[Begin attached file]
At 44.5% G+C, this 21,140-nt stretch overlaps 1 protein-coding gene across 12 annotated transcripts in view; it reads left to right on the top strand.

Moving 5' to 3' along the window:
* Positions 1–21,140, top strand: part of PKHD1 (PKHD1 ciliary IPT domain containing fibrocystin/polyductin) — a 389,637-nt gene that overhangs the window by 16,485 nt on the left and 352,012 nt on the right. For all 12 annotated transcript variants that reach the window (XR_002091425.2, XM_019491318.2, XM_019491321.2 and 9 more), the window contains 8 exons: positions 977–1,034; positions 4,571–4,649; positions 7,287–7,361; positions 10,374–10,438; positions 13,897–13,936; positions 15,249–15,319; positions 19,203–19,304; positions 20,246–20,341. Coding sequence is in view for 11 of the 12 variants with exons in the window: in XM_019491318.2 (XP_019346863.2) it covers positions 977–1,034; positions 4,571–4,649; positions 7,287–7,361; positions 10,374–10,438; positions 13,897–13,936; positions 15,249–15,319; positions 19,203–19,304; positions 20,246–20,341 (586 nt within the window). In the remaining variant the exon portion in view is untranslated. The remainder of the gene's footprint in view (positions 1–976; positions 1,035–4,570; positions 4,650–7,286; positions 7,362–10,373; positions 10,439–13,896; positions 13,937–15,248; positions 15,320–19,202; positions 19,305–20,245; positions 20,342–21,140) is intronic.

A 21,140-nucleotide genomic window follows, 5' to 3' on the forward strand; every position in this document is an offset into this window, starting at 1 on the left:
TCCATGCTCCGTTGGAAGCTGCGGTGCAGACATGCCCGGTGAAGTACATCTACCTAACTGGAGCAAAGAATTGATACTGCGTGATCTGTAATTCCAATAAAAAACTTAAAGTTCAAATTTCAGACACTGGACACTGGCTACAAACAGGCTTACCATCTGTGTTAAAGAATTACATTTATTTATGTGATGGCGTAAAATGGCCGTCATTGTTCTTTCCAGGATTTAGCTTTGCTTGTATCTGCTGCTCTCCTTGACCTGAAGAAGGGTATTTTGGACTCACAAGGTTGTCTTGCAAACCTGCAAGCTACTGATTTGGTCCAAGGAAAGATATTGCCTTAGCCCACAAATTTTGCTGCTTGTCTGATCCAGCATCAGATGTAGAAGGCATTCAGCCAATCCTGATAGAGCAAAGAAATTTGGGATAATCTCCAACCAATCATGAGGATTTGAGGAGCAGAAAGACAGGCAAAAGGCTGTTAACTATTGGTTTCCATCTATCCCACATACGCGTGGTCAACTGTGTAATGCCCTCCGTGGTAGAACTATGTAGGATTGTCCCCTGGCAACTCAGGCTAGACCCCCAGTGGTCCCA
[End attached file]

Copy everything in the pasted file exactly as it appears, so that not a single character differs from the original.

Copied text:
At 44.5% G+C, this 21,140-nt stretch overlaps 1 protein-coding gene across 12 annotated transcripts in view; it reads left to right on the top strand.

Moving 5' to 3' along the window:
* Positions 1–21,140, top strand: part of PKHD1 (PKHD1 ciliary IPT domain containing fibrocystin/polyductin) — a 389,637-nt gene that overhangs the window by 16,485 nt on the left and 352,012 nt on the right. For all 12 annotated transcript variants that reach the window (XR_002091425.2, XM_019491318.2, XM_019491321.2 and 9 more), the window contains 8 exons: positions 977–1,034; positions 4,571–4,649; positions 7,287–7,361; positions 10,374–10,438; positions 13,897–13,936; positions 15,249–15,319; positions 19,203–19,304; positions 20,246–20,341. Coding sequence is in view for 11 of the 12 variants with exons in the window: in XM_019491318.2 (XP_019346863.2) it covers positions 977–1,034; positions 4,571–4,649; positions 7,287–7,361; positions 10,374–10,438; positions 13,897–13,936; positions 15,249–15,319; positions 19,203–19,304; positions 20,246–20,341 (586 nt within the window). In the remaining variant the exon portion in view is untranslated. The remainder of the gene's footprint in view (positions 1–976; positions 1,035–4,570; positions 4,650–7,286; positions 7,362–10,373; positions 10,439–13,896; positions 13,937–15,248; positions 15,320–19,202; positions 19,305–20,245; positions 20,342–21,140) is intronic.

A 21,140-nucleotide genomic window follows, 5' to 3' on the forward strand; every position in this document is an offset into this window, starting at 1 on the left:
TCCATGCTCCGTTGGAAGCTGCGGTGCAGACATGCCCGGTGAAGTACATCTACCTAACTGGAGCAAAGAATTGATACTGCGTGATCTGTAATTCCAATAAAAAACTTAAAGTTCAAATTTCAGACACTGGACACTGGCTACAAACAGGCTTACCATCTGTGTTAAAGAATTACATTTATTTATGTGATGGCGTAAAATGGCCGTCATTGTTCTTTCCAGGATTTAGCTTTGCTTGTATCTGCTGCTCTCCTTGACCTGAAGAAGGGTATTTTGGACTCACAAGGTTGTCTTGCAAACCTGCAAGCTACTGATTTGGTCCAAGGAAAGATATTGCCTTAGCCCACAAATTTTGCTGCTTGTCTGATCCAGCATCAGATGTAGAAGGCATTCAGCCAATCCTGATAGAGCAAAGAAATTTGGGATAATCTCCAACCAATCATGAGGATTTGAGGAGCAGAAAGACAGGCAAAAGGCTGTTAACTATTGGTTTCCATCTATCCCACATACGCGTGGTCAACTGTGTAATGCCCTCCGTGGTAGAACTATGTAGGATTGTCCCCTGGCAACTCAGGCTAGACCCCCAGTGGTCCCA